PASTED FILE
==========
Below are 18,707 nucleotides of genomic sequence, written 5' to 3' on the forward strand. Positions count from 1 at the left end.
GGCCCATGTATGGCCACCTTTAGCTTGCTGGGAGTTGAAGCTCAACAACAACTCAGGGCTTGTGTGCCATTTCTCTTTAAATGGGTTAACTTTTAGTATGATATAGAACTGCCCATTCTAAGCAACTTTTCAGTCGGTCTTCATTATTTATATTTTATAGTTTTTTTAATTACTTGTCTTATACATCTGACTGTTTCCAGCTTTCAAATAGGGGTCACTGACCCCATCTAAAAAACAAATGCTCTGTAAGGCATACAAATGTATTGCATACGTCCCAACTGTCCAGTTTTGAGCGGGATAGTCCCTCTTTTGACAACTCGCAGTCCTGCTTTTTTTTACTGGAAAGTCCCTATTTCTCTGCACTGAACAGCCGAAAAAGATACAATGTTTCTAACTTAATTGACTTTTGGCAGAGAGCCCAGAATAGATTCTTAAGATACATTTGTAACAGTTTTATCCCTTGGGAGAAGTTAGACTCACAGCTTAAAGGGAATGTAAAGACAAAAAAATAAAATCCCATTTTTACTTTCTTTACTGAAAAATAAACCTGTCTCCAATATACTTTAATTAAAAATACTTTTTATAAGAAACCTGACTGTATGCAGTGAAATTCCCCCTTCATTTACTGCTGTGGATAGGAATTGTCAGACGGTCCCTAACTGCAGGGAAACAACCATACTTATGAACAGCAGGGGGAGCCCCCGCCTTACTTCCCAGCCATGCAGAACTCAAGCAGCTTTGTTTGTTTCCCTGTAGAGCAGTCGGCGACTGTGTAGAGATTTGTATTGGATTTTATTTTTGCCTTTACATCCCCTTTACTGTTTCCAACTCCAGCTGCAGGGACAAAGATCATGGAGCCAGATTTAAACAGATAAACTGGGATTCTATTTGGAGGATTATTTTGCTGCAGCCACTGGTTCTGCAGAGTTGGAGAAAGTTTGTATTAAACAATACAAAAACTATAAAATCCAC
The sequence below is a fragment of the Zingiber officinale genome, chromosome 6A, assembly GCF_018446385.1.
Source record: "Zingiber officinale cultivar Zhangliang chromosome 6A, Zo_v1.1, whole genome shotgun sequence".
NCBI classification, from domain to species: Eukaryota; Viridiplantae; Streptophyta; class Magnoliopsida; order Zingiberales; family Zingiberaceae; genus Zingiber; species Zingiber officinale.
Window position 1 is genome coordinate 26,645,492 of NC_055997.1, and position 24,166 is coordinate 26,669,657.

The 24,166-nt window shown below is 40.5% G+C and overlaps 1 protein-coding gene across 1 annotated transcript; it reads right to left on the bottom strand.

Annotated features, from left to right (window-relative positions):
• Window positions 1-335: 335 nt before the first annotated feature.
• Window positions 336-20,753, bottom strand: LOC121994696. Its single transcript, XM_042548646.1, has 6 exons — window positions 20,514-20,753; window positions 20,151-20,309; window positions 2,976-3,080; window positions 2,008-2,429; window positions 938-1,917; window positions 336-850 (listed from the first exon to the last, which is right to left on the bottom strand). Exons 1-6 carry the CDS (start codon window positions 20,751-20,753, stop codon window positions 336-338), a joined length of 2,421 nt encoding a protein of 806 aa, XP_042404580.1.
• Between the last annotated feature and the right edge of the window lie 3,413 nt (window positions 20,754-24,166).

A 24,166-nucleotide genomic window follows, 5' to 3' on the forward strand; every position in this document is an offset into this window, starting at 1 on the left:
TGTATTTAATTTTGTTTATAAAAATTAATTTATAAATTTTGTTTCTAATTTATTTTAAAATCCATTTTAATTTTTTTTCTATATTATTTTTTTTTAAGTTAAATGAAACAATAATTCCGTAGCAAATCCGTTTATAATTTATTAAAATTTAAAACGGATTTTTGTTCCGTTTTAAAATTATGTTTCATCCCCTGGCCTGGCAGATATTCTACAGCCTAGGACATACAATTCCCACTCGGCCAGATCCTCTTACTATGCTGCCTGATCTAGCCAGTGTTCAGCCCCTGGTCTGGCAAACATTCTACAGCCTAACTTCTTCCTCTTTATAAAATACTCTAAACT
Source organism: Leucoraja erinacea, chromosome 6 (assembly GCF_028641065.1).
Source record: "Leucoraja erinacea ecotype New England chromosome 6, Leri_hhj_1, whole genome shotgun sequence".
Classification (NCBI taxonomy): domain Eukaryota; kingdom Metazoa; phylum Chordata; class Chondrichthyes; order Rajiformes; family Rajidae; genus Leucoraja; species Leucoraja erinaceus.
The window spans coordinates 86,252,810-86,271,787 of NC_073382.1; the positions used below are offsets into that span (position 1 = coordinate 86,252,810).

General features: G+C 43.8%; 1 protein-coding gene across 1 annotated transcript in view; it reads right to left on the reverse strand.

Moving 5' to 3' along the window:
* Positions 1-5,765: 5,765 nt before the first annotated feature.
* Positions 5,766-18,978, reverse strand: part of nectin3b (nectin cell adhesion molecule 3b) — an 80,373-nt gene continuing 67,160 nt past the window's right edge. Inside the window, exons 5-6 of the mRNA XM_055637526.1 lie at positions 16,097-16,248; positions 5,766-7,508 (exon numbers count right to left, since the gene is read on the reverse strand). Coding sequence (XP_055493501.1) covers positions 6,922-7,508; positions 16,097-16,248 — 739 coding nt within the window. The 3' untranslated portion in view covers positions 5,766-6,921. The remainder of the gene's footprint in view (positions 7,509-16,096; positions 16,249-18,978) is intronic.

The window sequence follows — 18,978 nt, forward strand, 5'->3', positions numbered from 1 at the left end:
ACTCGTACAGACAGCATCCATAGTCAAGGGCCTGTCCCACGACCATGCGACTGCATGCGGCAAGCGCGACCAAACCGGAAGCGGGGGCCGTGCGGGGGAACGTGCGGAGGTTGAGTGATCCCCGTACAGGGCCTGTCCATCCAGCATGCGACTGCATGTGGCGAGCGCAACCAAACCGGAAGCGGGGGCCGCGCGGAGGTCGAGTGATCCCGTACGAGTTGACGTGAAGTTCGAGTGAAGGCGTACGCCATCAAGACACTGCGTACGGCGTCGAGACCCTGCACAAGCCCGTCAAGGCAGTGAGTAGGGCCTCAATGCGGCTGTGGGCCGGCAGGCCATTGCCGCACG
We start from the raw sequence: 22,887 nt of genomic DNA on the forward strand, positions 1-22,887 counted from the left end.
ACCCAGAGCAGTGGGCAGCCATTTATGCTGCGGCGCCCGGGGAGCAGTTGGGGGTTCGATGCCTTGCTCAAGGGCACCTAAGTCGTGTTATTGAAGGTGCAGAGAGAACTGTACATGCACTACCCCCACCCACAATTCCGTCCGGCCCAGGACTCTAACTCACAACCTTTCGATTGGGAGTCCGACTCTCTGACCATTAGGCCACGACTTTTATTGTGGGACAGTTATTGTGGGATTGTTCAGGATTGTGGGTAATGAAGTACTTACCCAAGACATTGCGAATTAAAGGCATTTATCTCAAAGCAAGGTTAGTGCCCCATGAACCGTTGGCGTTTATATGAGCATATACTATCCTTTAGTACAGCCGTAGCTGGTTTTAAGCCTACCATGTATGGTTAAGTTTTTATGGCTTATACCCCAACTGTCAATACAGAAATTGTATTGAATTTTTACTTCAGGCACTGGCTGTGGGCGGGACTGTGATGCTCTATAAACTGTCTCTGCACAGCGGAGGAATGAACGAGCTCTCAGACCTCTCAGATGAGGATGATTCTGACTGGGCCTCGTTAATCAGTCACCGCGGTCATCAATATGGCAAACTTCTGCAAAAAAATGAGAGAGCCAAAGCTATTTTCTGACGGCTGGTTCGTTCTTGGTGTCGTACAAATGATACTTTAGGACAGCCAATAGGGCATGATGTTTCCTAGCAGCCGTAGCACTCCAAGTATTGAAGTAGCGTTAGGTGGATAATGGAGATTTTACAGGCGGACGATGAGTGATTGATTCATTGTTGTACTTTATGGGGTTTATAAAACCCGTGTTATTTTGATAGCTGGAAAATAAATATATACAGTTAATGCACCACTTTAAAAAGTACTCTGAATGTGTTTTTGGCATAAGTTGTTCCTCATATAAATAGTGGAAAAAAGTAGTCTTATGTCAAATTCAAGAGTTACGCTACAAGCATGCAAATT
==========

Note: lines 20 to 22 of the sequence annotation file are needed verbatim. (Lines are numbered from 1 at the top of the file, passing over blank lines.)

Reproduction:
* Positions 1-5,765: 5,765 nt before the first annotated feature.
* Positions 5,766-18,978, reverse strand: part of nectin3b (nectin cell adhesion molecule 3b) — an 80,373-nt gene continuing 67,160 nt past the window's right edge. Inside the window, exons 5-6 of the mRNA XM_055637526.1 lie at positions 16,097-16,248; positions 5,766-7,508 (exon numbers count right to left, since the gene is read on the reverse strand). Coding sequence (XP_055493501.1) covers positions 6,922-7,508; positions 16,097-16,248 — 739 coding nt within the window. The 3' untranslated portion in view covers positions 5,766-6,921. The remainder of the gene's footprint in view (positions 7,509-16,096; positions 16,249-18,978) is intronic.

The window sequence follows — 18,978 nt, forward strand, 5'->3', positions numbered from 1 at the left end: